Evidence-Based Policy or Policy-Based Evidence?
Is evidence-based policy no more than a useful myth? Political science professor John Boswell clearly thinks so. And current headlines might suggest he’s right. Facts get twisted. Policymakers do what they want.
Boswell explains his view in a paper that Governance will publish soon. For a case study, he uses bariatric surgery guidelines recently adopted by Britain’s National Institute for Clinical Excellence (NICE).
He starts with the position that evidence-based policy is a fiction. Certainly, much has been written about living in a “post-truth era.” But he goes on to describe three functions that make evidence-based policymaking useful – even if it’s only a myth.
1. An Epistimic Function: A Shifting Fix on the Facts
Knowledge keeps growing. Constantly shifting facts create a challenge for making decisions. For policymakers to use facts, they need a tool for getting at least a temporary fix on where they stand. When NICE drafted evidence-based guidelines for bariatric surgery, Boswell says, it forged a “short-term compromise.” NICE made guidelines that “suitably reflect the evidence-based arguments of proponents of bariatric surgery.” But it also left “sufficient ‘wriggle room’ for service providers, commissioners, and clinicians less swayed by the weight of evidence.”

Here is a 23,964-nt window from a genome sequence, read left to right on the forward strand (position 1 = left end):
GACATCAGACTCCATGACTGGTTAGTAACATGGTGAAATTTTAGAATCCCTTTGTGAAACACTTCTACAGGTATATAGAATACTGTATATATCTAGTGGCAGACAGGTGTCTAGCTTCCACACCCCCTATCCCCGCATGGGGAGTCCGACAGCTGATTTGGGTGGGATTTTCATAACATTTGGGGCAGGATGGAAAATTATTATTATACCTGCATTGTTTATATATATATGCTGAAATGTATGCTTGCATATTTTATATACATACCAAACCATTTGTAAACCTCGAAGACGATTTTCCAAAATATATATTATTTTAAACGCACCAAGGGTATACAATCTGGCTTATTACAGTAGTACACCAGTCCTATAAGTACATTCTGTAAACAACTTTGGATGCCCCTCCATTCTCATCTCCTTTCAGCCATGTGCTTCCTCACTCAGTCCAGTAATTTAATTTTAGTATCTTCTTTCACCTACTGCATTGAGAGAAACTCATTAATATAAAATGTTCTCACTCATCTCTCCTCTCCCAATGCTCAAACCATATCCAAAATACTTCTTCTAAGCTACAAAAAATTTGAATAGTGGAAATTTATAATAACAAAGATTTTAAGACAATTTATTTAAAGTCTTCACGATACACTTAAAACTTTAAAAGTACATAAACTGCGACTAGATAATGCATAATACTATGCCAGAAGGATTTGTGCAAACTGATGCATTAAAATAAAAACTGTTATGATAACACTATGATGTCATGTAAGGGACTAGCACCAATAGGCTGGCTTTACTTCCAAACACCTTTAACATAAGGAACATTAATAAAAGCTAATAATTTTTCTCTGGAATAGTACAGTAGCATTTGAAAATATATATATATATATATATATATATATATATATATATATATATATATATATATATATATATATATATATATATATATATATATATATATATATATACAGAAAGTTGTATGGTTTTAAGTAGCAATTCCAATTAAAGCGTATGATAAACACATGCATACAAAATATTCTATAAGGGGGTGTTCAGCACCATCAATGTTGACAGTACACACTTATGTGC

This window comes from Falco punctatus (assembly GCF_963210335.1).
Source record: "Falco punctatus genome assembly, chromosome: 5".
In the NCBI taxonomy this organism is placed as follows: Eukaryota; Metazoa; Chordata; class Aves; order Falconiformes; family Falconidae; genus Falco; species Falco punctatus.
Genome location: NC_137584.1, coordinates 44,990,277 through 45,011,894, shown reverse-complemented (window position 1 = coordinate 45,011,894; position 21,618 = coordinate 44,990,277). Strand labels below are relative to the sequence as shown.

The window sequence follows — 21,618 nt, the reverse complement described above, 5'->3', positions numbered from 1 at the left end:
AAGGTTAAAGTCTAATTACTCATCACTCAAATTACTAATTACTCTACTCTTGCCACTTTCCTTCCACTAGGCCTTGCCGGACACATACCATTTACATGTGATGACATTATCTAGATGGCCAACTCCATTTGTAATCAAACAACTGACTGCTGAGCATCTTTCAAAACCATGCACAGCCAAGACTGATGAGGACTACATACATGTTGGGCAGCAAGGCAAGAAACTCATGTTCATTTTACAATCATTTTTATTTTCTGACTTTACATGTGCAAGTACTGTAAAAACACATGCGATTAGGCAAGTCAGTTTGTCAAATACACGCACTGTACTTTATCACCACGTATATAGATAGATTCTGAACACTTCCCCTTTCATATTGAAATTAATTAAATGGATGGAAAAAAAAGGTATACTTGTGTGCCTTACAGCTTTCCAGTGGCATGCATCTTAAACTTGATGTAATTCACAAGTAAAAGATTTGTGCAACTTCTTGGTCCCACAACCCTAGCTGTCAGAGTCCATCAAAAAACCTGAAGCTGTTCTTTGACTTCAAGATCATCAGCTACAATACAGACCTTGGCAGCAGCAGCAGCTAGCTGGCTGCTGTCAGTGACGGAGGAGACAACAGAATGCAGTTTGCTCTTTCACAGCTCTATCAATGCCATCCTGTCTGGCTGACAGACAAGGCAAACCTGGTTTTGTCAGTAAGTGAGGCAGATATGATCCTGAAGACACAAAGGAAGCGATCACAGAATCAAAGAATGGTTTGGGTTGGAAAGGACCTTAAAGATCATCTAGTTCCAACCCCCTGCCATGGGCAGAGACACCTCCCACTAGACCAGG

2. A Pragmatic Function
Have we mentioned that obesity is complex? In the face of all of the complexity that obesity presents, evidence-based policymaking offers a pragmatic way forward. Boswell says it acts as a “principled instrument” for interactions between policymakers and the stakeholders. Without it, action and change might not be possible.
3. A Procedural Function
Boswell says that arguments about values and what counts as knowledge are inevitable. A shared faith in the myth of evidence-based policymaking – even if it is a myth – provides the underpinning for outcomes that people can accept, whether they win or lose.
People, Not Facts, Make Policy
Interestingly enough, Boswell’s case study does not display a very good understanding of bariatric surgery. He includes only comments about gastric bands, which, of course, have fallen out of common use. Perhaps he unwittingly illustrates the constant flux of evidence. Perhaps he’s illustrating the peripheral nature of facts to policymaking.
In any event, Boswell has a point. Evidence does not make policy decisions for us. People apply their values and biases to assign meaning to the evidence before them. Decision making requires both reason and emotion. And most often, emotion carries the day.
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April 19, 2017